Supporting Our Personal Inquiries and Wonderings — Cracks in the mud inquiry
In the Primary Years Programme, we believe that optimal learning takes place when it is genuinely connected to the world around an individual student. Acquisition of both knowledge and skills and the search for meaning and understanding are most successful when done in relevant contexts.
Edward, Karson, Daniel, Villum and William found some cracks in the ground and wondered how they got there.
Karson, “there must be some pipes under the ground, and they’re getting bigger, so the ground is opening up”.
Edward, “no, there is something bad under there and it wants us to fall in”.
Daniel, “I think someone has been digging. Come, look. There is mud under the cracks. Maybe someone used their nails”.
Mrs. Harman is wondering if the ground is dry and that is why the cracks are there. Maybe if it had rained, the cracks wouldn’t be there? Karson has the idea to put water on the cracks to see if they stay or go away. Karson and Villum went to fetch the jugs of water while Edward, Daniel and William guarded the cracks in the earth. Karson and Villum poured water onto the cracks and we all noticed the cracks begin to disappear!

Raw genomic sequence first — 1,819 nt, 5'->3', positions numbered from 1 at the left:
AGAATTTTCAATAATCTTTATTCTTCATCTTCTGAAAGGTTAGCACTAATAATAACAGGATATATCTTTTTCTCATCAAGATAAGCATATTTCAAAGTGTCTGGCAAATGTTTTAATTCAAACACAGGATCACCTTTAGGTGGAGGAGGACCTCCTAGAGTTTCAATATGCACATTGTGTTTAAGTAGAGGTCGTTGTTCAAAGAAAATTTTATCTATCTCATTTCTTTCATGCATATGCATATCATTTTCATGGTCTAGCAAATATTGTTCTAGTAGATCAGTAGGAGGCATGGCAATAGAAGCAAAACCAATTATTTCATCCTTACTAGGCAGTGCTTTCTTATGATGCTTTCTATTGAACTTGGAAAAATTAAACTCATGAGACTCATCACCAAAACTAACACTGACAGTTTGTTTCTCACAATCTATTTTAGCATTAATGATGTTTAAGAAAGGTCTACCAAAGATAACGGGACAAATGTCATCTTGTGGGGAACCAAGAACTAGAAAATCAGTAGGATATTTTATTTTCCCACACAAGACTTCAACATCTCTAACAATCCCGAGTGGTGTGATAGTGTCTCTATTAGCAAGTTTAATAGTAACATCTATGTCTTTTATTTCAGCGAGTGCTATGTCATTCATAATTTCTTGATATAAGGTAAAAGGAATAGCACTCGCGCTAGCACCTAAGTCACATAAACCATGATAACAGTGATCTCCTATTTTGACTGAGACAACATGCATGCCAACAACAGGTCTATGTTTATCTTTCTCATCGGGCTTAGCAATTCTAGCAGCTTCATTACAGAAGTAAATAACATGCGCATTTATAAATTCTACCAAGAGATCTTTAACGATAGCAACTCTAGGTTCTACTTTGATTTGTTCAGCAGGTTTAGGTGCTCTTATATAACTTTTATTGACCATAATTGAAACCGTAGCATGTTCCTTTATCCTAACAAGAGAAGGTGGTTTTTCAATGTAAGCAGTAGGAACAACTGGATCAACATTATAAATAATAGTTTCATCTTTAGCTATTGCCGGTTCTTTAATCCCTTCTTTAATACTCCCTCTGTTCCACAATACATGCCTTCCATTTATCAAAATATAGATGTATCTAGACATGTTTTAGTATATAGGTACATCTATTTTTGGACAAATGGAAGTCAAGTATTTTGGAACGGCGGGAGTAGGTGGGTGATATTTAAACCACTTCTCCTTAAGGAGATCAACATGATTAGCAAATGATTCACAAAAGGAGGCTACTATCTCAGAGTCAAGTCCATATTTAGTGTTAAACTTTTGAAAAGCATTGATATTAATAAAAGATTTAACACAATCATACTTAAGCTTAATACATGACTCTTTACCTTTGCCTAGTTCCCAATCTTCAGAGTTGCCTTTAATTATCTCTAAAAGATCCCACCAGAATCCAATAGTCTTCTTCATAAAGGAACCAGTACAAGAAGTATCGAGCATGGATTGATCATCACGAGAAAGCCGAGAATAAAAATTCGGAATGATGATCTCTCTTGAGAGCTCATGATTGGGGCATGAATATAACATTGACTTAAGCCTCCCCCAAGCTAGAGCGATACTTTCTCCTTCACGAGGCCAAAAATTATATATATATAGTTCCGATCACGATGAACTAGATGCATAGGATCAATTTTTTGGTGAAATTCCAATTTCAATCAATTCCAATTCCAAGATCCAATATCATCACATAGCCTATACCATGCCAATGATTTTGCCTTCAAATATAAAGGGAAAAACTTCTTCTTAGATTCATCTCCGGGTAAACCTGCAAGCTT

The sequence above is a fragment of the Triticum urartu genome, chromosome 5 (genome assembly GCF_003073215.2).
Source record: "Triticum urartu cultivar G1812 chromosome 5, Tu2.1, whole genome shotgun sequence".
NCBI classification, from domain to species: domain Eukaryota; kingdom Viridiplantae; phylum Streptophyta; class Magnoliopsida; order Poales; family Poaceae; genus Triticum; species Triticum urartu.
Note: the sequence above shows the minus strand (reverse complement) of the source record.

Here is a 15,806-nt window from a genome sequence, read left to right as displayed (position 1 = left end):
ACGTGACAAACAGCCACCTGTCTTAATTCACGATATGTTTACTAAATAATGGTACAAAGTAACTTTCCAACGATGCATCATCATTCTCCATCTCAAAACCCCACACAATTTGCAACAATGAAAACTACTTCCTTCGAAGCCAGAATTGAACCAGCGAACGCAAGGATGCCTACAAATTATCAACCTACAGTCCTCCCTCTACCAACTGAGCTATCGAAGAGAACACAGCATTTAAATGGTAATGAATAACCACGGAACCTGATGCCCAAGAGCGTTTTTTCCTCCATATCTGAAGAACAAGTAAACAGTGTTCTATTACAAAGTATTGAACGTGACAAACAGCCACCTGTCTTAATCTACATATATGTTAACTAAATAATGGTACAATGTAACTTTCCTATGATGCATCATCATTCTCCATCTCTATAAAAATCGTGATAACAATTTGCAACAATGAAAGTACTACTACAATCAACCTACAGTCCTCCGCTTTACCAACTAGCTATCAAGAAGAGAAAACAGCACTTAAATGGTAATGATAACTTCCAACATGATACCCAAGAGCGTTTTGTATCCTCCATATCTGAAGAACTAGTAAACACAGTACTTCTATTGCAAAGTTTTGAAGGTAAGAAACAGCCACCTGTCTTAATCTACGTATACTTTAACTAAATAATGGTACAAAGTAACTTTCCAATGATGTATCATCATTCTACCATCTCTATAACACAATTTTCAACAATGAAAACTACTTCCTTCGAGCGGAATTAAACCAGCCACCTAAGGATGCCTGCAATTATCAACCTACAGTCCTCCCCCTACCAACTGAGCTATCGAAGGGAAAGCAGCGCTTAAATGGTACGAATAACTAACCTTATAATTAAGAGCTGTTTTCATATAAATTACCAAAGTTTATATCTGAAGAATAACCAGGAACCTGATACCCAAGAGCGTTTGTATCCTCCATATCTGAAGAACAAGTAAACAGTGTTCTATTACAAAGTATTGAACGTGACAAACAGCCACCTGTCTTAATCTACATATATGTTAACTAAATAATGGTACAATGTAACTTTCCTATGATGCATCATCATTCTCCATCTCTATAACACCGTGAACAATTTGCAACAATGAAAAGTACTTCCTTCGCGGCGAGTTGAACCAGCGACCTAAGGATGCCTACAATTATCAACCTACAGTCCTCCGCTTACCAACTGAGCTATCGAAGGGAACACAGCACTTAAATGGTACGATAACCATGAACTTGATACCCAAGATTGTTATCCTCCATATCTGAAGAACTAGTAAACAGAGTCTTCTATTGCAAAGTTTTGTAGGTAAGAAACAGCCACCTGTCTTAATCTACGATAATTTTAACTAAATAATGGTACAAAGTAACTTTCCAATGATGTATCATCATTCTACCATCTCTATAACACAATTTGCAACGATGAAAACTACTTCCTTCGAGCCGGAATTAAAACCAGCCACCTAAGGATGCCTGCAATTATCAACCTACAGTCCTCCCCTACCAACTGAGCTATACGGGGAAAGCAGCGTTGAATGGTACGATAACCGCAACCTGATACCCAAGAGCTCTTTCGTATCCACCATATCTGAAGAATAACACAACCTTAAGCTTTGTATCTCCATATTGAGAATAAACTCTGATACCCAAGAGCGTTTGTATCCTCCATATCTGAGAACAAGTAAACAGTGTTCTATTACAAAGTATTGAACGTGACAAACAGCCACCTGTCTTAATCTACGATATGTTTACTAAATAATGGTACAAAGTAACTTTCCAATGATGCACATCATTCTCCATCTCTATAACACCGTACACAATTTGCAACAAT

We could make the cracks disappear even faster by rubbing our fingers over them.
Edward began digging with his stick once the earth became wet mud and decided to dig for treasure.
He says he will continue to keep digging every day until he finds the treasure.
Edward, “we need to put lights on our hats so we can see when we go down”.
Karson, “when we see an X on a treasure map, that is where the treasure is”.
The children felt inspired to create treasure maps to help them find the ‘Diamond Castle’ under the cracks.
The cracks remain a source of inquiry to us. Why are they only located in this part of the playground at the top of the slope under a tree and nowhere else in the playground? This led to discussions about shelter from the rain and where rain water goes.